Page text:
Analysis of jazz solos has often focused on formal coherence. Proponents of this approach have often tried to establish a parallel to the formal rigor of classical music-and thus to uphold jazz' status as an art form (for example, see Sonny Rollins and the Challenge of Thematic Improvisation). Givan argues that close analysis can be instead be used to highlight not continuity in a jazz solo but discontinuity, which has its own creative and symbolic possibilities.
In 1974, Anthony Braxton was considered a radical among radicals. This was true not least for his distinctive embrace of post-war European avant-garde composition, then assumed to be particularly uncongenial to the average listener's taste.
Washburne asks why Latin jazz has been overlooked in histories of jazz and lists of canonical works, explores what it has to teach us about jazz on the whole, and provides an invaluable survey of this influential music and its culture. He argues that the persistent and varied influence of Latin jazz is inconvenient for standard unilinear accounts of jazz' history, but that it ought to be included in the name of diversity and the central role that principle plays in the creation and renewal of jazz.
Gushee asks whether New Orleans deserves its central place in the story of jazz' origins. He argues that, although ragtime was being "faked" throughout the country by the beginning of the 20th century, it was New Orleans' version that had the most influence on Chicago jazz and early swing that followed in the 1920s. Drawing on a thorough and imaginative command of primary sources, Gushee focuses on New Orleans musicians' distinctive manner of accompanying contemporary dance music to make his point.
Mandel offers his thoughts about the calling of the jazz journalist and critic: the skills the work requires, the responsibilities it entails, and how it enriches our experience of the music. He sees his craft as a difficult, even elusive quest: "jazz journalists . . . are so struck by the glories and multiple dimensions of the art as to need to struggle to describe what we perceive, and to understand our reactions to the sensations."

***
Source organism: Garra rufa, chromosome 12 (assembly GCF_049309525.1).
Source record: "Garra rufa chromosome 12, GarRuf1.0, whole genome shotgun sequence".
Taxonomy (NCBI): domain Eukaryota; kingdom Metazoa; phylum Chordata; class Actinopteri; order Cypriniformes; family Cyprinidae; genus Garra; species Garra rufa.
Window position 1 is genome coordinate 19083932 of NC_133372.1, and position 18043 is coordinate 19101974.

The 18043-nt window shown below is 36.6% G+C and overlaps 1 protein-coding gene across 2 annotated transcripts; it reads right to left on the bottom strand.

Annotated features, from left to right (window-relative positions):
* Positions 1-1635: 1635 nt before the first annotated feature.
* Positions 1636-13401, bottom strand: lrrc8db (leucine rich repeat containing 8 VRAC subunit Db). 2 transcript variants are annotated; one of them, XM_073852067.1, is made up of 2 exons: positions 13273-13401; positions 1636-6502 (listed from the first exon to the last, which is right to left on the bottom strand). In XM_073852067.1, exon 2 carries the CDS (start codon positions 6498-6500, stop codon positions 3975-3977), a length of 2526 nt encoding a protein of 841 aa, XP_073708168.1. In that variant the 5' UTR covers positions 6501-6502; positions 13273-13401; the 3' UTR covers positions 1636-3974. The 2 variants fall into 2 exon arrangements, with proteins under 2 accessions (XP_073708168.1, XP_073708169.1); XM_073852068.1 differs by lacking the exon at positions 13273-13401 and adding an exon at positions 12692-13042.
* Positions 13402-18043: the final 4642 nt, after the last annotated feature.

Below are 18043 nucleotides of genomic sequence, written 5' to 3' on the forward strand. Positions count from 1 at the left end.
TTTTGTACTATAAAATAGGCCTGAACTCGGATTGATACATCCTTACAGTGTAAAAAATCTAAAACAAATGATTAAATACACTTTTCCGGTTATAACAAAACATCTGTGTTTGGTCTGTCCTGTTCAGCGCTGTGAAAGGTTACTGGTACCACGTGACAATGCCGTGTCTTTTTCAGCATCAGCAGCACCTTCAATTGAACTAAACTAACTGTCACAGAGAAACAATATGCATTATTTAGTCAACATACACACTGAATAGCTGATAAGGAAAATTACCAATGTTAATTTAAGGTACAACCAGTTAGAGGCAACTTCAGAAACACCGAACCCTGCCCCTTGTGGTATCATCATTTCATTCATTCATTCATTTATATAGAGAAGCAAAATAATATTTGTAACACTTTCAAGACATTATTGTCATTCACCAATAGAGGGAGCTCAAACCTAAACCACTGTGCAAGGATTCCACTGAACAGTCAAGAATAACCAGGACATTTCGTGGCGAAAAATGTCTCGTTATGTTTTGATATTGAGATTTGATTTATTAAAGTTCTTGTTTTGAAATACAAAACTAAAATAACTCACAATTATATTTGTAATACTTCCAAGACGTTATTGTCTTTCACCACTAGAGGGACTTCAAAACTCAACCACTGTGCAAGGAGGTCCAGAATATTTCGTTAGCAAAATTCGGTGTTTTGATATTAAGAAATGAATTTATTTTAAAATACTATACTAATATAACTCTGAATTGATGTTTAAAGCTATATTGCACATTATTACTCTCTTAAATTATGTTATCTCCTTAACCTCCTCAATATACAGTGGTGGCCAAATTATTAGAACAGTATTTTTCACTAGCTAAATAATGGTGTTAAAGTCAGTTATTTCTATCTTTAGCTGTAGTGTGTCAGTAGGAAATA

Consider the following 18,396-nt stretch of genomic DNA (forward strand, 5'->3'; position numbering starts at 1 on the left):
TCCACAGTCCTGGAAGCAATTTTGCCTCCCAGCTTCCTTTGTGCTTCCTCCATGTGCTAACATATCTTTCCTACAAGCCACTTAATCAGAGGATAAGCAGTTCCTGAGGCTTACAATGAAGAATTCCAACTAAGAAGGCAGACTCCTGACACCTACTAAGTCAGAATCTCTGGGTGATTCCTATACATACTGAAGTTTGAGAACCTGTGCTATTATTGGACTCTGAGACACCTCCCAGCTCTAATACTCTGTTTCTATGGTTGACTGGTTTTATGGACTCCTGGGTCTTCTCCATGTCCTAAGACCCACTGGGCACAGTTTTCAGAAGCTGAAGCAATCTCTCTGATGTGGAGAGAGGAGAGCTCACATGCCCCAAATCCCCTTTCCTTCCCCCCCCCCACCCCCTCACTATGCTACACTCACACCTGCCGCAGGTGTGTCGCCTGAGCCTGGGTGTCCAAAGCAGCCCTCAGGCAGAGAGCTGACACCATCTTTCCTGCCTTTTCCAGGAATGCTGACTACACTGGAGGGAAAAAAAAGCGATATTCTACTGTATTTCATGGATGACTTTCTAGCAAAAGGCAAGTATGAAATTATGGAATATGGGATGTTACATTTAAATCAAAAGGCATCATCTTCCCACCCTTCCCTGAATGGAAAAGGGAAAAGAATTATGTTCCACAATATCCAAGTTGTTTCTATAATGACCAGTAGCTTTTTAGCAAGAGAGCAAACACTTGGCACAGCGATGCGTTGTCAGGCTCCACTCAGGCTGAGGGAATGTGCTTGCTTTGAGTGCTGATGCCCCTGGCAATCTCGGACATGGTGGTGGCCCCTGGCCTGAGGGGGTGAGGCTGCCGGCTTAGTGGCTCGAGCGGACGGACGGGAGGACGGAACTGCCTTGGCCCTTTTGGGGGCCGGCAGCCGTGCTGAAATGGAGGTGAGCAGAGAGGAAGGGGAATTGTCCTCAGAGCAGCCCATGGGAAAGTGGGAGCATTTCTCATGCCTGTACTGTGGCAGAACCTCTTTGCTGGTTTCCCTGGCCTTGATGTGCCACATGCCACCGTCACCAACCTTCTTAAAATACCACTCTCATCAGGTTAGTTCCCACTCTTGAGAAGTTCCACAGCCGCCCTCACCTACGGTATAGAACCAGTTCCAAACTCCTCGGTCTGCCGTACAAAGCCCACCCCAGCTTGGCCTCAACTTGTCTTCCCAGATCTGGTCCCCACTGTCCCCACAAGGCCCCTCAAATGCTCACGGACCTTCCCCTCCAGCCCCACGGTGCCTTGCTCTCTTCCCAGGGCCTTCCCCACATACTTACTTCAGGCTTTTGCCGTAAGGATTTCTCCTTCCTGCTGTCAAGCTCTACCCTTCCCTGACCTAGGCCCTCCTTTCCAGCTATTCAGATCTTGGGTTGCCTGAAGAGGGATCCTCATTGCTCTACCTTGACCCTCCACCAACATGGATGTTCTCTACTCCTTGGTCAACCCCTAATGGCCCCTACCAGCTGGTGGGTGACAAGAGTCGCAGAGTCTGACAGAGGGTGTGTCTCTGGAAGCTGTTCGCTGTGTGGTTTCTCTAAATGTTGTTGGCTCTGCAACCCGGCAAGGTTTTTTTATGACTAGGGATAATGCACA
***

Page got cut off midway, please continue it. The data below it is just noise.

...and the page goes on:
Tenor saxophonist Scott Hamilton talks about his connections to an earlier, submerged mainstream jazz "tradition" of the 1940s and ‘50s and speaks eloquently of the music that inspired him.
"We are in the transhuman age," declares composer Pauline Oliveros, referring to the extension of human capabilities through technology. Oliveros tells how her own early improvisations with tape recording and editing anticipated many current creative uses of sound technology, and asks how further advances will bring new tools to experiment with and new realms to explore.
In "'Come on in North Side, you're just in time': Musical-Verbal Performance and the Negotiation of Ethnically Segregated Social Space," Scruggs explores the ways that tenor saxophonist Von Freeman used both music and speech to create a sense of community and shared tradition through his performances at Chicago's Enterprise Lounge during the 1970s and 1980s.
In this interview with Professor Jim Merod, composer and trombonist Tom McIntosh reflects on overcoming many kinds of racial barriers, criticizes the idea of jazz as an expression of "primitive" human culture, and explores the impact of African-American culture on popular music.
Bernstein asks why poets would read their work aloud and what happens when they do. He views the performance of poetry as a "competing realization" of the written work and explores the possibilities for tonal, rhythmic, and phrasing dynamics that performance adds to poetry. That in turn suggests a comparison with jazz performance, and specifically that of Thelonious Monk for his pauses and silences.